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Violent Weather & Earthquakes Rock Asia

Asia is having some of its most violent weather everrecorded, and the latest typhoon to strike Japan hasgenerated the highest waves ever recorded in that country,and killed eighty people. The rash of earthquakes that hasaccompanied the typhoons are believed to be due, at least inpart, to the face that the entire country is literallywaterlogged, and wetness is causing instability in manyfaults, some of them inactive for thousands of years.

Typhoon Nock-Ten

Typhoon Nock-Ten devastated the Taiwanese capital of Taipei,causing school and business closings all along the easternshore. The latest in a series of destructive typhoons,Nock-Ten featured sustained winds of up to 145 kilometersper hour. The danger of torrential rains, damaging winds,and landslides continues throughout the north and eastregions of the island.

Typhoon Tokage

The largest wave in Japanese history at 24 meters high (80ft), was recorded last week off the coast of Muroto on theisland of Shikoku in southern Japan. The wave was a part ofTyphoon Tokage which has taken eighty lives so far, three ofthose in Muroto. At least 12 others are missing and 299injured all over Japan.

Earthquakes roll through Japan

Mere days after one of the largest storms in recent years,1,200 Japanese were injured and at least 25 killed in threeearthquakes of magnitudes ranging from 5.9 to 6.8 thatstruck north of Tokyo last Saturday. Upwards of 1,400buildings were destroyed, and the subsequent blackouts,water main bursts, and rubble strewn streets have maderescue efforts and supply deliveries difficult.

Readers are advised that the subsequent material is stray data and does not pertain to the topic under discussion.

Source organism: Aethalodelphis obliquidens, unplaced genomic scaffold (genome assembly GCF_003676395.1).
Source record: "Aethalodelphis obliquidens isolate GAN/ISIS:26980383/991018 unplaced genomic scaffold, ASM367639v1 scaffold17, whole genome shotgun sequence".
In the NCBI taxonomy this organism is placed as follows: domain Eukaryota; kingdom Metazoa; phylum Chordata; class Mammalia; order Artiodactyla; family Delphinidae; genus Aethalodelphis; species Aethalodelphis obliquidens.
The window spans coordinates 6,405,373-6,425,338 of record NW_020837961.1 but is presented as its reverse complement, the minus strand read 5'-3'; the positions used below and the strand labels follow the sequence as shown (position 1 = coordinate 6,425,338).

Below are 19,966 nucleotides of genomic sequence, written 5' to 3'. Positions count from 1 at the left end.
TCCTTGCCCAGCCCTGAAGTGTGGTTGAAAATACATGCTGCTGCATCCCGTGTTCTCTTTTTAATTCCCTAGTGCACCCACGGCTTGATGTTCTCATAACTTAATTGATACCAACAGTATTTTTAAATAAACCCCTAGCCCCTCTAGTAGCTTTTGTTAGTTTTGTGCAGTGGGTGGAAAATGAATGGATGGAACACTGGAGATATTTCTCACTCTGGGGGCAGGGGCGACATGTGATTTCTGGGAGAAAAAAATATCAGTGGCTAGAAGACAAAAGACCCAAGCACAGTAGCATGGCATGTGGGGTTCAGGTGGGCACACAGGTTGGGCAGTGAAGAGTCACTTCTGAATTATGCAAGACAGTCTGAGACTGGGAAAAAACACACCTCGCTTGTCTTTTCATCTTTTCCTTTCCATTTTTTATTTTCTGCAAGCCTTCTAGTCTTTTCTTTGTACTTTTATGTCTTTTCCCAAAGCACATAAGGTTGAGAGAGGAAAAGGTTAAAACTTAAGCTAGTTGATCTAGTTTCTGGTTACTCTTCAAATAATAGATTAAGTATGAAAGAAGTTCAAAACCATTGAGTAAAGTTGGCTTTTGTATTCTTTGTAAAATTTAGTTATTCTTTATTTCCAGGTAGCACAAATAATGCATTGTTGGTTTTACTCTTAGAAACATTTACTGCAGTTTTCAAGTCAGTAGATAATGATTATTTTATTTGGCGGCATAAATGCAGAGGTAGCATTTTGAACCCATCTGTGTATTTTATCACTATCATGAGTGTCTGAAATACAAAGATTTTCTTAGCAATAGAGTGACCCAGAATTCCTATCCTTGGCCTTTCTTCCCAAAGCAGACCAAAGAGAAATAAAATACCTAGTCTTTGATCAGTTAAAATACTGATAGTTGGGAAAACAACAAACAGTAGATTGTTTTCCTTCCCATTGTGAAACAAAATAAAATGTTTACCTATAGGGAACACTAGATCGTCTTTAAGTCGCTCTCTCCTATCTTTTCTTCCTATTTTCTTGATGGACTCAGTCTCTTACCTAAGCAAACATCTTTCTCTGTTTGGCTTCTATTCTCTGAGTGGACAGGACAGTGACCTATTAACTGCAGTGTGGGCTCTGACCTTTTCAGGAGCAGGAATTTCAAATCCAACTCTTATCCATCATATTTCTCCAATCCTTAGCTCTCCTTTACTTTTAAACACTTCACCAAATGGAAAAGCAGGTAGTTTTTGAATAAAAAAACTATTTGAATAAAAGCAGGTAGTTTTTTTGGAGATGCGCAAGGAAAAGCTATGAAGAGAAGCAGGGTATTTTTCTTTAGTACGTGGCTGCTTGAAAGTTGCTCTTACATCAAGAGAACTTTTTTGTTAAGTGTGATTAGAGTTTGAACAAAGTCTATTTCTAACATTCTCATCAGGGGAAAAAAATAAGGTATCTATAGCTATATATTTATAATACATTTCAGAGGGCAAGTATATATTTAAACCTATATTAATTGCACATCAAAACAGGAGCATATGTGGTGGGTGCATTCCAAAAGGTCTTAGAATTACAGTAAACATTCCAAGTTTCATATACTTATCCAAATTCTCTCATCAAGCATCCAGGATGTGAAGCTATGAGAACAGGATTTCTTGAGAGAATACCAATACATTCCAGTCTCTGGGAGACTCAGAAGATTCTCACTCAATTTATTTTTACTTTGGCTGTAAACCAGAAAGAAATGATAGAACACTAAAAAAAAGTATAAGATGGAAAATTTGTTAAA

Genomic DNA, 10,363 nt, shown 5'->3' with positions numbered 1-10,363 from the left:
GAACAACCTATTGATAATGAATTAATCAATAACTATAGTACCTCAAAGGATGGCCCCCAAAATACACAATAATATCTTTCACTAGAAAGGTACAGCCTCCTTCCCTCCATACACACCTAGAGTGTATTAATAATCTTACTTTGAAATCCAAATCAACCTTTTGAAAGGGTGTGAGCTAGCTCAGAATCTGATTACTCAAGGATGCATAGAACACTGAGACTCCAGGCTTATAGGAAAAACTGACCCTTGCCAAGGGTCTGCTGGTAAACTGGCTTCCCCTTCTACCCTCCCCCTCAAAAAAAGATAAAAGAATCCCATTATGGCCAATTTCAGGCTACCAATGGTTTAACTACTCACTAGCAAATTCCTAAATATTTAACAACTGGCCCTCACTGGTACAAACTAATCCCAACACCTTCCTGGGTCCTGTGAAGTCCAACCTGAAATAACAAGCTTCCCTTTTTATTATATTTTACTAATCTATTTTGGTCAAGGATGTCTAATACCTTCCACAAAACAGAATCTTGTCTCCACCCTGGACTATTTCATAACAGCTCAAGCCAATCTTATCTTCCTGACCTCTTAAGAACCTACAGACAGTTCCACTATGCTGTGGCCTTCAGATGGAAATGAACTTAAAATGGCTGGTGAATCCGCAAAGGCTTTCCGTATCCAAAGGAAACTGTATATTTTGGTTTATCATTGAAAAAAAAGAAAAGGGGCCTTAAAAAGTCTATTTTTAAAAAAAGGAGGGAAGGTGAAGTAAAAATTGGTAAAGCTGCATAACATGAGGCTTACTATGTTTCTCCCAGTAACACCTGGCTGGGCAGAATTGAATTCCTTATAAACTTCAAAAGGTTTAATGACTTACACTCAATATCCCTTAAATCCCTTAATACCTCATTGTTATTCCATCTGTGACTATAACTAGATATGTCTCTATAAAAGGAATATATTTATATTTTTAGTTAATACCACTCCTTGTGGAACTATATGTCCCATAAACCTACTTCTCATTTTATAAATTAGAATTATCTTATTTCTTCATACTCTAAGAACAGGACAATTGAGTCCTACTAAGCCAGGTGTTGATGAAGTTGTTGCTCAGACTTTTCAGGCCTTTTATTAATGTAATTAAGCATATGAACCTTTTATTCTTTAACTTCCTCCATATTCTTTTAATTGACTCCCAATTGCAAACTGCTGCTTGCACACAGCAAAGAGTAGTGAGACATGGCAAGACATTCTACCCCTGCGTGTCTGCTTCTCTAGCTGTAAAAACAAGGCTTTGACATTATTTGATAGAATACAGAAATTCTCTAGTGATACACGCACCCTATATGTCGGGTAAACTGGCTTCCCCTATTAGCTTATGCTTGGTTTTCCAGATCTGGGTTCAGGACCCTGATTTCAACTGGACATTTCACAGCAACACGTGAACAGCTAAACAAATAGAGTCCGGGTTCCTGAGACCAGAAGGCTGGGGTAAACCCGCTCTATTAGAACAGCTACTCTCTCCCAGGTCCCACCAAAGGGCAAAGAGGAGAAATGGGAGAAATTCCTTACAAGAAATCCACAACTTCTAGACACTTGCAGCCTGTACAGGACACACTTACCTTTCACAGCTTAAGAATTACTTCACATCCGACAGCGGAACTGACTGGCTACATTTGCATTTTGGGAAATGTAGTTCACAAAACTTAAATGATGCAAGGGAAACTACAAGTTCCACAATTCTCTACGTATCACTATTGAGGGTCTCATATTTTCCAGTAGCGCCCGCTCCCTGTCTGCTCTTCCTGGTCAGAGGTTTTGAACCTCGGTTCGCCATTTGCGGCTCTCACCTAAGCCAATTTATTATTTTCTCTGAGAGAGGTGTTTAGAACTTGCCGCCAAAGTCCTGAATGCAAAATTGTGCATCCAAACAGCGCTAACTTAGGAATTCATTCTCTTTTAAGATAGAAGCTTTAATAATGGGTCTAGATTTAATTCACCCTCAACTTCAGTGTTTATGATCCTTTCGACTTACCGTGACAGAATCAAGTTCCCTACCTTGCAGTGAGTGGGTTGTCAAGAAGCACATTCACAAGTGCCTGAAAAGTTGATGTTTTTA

The first earthquake was centered in Ojiya, but the tremorwere so powerful as to cause multi-story Tokyo skyscrapersto sway for up to a minute and a bullet train to be knockedfrom its track. It was the first derailment in the fortyyear history of the train.

In total, 61,000 people were evacuated to shelters.Aftershocks continued throughout the weekend, but there wereno reports of additional damage or deaths.

High tides cause havoc in Japanese Cities

Dykes and banks in Osaka and Nagoya may soon give way duehigh tides associated with the barrage of typhoons that havestruck the area this past storm season.

Global warming may also be to blame, given that rise in seawater temperature results in seawater swells. Despitefalling seawater temperatures along the eastern Japanesecoast, temperatures on the western coast are continuing torise.

Researchers at the National Institute for Earth Science andDisaster Prevention warn that if the trend of typhoons andseawater warming continues and dikes or banks are destroyed,the region including central Osaka along the Yodo River, aswell as the Ise Bay region and Nagoya, will certainly besubmerged.

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